Love forms the foundational story of the house at 9 Bennett Street: built in 1729. Love, because it was a wedding gift from the locally prominent Capt. Aaron Bennet to his daughter Mary Bennett and her husband Jonathan Hassam, a young ship’s captain from West Manchester. The senior Bennett lived up Bennett Street surrounded by family, so to keep Mary and Jonathan connected, he built them a beautiful home. The proximity was, assuming for both families, convenient.
But over the ensuing 284 years, 9 Bennet Street would be the home of several prominent and well-regarded families in Manchester. These families—Bennetts, Allens, Proctor, Solomon, Peart—saw wars, life and death at sea, and the many professions and struggles associated with the daily community labor and trade such as innkeeping, farming, fish processing, and shoe making.
The home passed from one generation to the other, some lucky, others not so much. This history focuses on the Bennetts, and the Hassams who became Allens and Lees and lived at and around the home until the very end of the American Revolution.
When it was built, 9 Bennett Street was considered large for its day, with an excellent original central chimney and small entryway (with original staircase), as was typical. Today, the changes and “renovations” made over the years reflects the changing of tastes in home design, inside and out. The beaded casings on the frame, as was original; the walls and ceiling are covered in later materials. Upstairs, the frame has been exposed (casings removed) showing the timber as rough hewn, without any adornment (chamfers or beading) and not meant to be seen without casings. The floors are old and possibly original upstairs. The small cellar shows heavy beams and joists, with a rubble stack for the chimney base.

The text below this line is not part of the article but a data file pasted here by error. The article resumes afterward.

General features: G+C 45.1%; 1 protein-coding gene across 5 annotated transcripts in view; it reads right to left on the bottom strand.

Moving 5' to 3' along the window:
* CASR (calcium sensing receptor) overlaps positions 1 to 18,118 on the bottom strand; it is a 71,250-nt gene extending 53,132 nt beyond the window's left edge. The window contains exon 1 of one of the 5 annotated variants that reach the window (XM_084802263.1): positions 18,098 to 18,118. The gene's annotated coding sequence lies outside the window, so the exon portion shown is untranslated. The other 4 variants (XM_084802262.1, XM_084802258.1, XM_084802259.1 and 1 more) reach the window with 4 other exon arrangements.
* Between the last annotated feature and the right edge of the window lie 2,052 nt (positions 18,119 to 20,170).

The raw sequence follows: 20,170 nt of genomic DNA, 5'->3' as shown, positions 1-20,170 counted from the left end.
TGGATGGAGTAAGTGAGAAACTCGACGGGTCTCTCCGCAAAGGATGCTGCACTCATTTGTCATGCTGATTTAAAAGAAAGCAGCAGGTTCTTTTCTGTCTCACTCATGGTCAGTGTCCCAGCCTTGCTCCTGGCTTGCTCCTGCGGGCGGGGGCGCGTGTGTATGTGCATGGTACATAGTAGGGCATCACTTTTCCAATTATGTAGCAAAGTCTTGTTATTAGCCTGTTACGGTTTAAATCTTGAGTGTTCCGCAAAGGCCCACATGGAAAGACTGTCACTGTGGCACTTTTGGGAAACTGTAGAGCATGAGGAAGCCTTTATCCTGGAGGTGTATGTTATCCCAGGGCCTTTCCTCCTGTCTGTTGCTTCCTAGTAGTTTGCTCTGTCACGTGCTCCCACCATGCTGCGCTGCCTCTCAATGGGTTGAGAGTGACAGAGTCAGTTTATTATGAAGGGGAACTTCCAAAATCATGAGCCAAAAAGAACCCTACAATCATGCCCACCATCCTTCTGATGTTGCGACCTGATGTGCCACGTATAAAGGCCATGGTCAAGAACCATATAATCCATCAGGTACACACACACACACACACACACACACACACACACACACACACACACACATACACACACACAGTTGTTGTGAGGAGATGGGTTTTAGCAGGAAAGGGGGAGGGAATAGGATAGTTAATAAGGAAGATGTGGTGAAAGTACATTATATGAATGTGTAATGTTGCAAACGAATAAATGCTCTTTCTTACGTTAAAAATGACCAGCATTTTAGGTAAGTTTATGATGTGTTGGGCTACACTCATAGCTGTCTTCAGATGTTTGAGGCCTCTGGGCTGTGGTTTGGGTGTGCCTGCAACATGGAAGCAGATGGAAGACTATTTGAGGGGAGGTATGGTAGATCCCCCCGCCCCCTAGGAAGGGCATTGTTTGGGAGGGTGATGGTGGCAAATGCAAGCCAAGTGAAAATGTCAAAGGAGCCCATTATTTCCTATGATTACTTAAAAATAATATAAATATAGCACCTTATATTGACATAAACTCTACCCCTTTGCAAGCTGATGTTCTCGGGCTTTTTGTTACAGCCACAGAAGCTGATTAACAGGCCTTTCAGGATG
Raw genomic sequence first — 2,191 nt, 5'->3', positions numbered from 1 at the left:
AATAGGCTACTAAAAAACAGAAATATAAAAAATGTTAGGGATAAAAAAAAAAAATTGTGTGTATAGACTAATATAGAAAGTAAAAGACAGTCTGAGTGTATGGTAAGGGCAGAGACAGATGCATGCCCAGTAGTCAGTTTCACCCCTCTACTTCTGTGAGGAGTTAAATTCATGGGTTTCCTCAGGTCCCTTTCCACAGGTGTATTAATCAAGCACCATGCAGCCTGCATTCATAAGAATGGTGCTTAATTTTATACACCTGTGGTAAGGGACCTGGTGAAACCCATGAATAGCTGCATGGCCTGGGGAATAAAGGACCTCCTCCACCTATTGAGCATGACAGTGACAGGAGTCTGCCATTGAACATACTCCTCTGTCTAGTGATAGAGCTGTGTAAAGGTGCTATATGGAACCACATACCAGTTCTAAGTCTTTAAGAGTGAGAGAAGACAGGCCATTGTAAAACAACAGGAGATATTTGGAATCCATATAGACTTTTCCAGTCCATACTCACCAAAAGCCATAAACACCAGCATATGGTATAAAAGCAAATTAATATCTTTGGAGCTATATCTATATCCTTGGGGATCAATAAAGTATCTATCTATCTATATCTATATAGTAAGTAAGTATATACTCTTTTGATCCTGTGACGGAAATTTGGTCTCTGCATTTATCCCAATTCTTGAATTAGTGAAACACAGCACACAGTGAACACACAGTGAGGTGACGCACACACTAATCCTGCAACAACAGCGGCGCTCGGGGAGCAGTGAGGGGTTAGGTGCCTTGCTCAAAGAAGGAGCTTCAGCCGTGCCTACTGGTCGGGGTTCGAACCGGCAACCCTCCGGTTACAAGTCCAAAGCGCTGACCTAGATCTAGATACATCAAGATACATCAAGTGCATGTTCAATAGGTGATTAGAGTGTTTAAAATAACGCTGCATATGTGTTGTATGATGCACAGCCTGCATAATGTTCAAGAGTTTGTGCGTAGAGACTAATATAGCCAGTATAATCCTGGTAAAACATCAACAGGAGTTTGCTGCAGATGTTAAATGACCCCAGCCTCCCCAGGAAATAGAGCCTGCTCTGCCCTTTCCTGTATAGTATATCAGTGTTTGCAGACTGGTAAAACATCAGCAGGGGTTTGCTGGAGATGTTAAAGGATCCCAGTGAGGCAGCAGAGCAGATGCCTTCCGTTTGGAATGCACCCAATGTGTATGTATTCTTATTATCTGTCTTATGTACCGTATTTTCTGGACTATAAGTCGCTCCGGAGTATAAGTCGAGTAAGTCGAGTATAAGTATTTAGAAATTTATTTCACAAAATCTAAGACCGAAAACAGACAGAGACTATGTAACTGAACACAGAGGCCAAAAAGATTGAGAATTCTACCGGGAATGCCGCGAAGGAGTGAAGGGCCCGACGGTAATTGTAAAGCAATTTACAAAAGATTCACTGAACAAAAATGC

Capt. Aaron Bennett, the man who built the home, owned the rest of the large “Bennett tract,” about 80 acres on both sides of now-Bennett Street and running across the brook along part of now-Bridge Street, with frontage along the harbor. Bennett worked at many things throughout his life, successfully. In 1732 Manchester, town meeting voted funds to build a public wharf 50’ long at the landing near the meeting house. Bennett was an innholder and shoreman (fisheries proprietor), a husbandman (cattle farmer), a yeoman (crop farmer), and a gentleman (“one who employed others.”). He was also the head of the local militia. When in the fish business, Bennett owned a fishing vessel or two, and cured the catches of fish in his fish yard, along the harbor, where the codfish were “cured” on the racks called fish-flakes, and then were sold to Salem or Boston merchants whose vessels carried the fish across the ocean to Spain, Portugal, Britain, and beyond.
Bennett’s daughter Mary and Jonathan Hassam lived in their new home, would have a family of 11 children, and more than their share of tragedy. Of the first six, two died as infants. Of the next five—all sons—two died before age 10. This wasn’t unusual. Manchester, a very small town, suffered by such losses routinely, most often from disease and storms and fevers at sea and violence along the northern coast.
Jonathan Hassam, a master mariner, prospered and fishing life was in their blood. When he died at age 53, his wife Mary was 46. She never again married, living the rest of her life at 9 Bennett Street with her children and grandchildren.
In 1759, after repeated failures against the French on the western frontier (New York and Pennsylvania) British forces tried again, augmented by Massachusetts militia. Mary’s son John Hassam, 14, likely after much pleading, was allowed to join the invasion force. At Louisbourg, Cape Breton, a staging area for the successful assault down the Saint Lawrence on Quebec City, John died of drowning with Lewis Degarr, 22, also of Manchester. Aaron Bennett, 23, John Hassam’s cousin, died somewhat later in the campaign. Montreal was taken in 1760 and Canada became a British possession.